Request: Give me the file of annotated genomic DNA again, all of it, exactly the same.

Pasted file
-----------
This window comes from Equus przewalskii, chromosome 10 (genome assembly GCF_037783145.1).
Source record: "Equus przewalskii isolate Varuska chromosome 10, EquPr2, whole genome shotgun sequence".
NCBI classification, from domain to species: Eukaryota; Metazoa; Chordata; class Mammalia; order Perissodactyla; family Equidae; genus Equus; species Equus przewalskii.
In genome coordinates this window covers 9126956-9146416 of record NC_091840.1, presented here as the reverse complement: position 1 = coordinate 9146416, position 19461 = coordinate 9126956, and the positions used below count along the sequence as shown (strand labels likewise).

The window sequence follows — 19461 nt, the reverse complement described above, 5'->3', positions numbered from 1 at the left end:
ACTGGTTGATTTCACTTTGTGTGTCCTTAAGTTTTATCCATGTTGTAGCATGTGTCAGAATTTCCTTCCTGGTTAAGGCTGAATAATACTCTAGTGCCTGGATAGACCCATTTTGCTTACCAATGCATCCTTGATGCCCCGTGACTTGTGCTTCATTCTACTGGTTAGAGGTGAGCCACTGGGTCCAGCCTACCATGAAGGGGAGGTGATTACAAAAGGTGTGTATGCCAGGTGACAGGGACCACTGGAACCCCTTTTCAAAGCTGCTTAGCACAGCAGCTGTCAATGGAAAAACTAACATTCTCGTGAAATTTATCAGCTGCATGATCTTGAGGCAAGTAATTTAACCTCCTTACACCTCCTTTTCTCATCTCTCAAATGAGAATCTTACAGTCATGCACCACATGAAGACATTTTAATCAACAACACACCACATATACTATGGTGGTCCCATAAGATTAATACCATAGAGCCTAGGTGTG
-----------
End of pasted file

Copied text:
This window comes from Equus przewalskii, chromosome 10 (genome assembly GCF_037783145.1).
Source record: "Equus przewalskii isolate Varuska chromosome 10, EquPr2, whole genome shotgun sequence".
NCBI classification, from domain to species: Eukaryota; Metazoa; Chordata; class Mammalia; order Perissodactyla; family Equidae; genus Equus; species Equus przewalskii.
In genome coordinates this window covers 9126956-9146416 of record NC_091840.1, presented here as the reverse complement: position 1 = coordinate 9146416, position 19461 = coordinate 9126956, and the positions used below count along the sequence as shown (strand labels likewise).

The window sequence follows — 19461 nt, the reverse complement described above, 5'->3', positions numbered from 1 at the left end:
ACTGGTTGATTTCACTTTGTGTGTCCTTAAGTTTTATCCATGTTGTAGCATGTGTCAGAATTTCCTTCCTGGTTAAGGCTGAATAATACTCTAGTGCCTGGATAGACCCATTTTGCTTACCAATGCATCCTTGATGCCCCGTGACTTGTGCTTCATTCTACTGGTTAGAGGTGAGCCACTGGGTCCAGCCTACCATGAAGGGGAGGTGATTACAAAAGGTGTGTATGCCAGGTGACAGGGACCACTGGAACCCCTTTTCAAAGCTGCTTAGCACAGCAGCTGTCAATGGAAAAACTAACATTCTCGTGAAATTTATCAGCTGCATGATCTTGAGGCAAGTAATTTAACCTCCTTACACCTCCTTTTCTCATCTCTCAAATGAGAATCTTACAGTCATGCACCACATGAAGACATTTTAATCAACAACACACCACATATACTATGGTGGTCCCATAAGATTAATACCATAGAGCCTAGGTGTG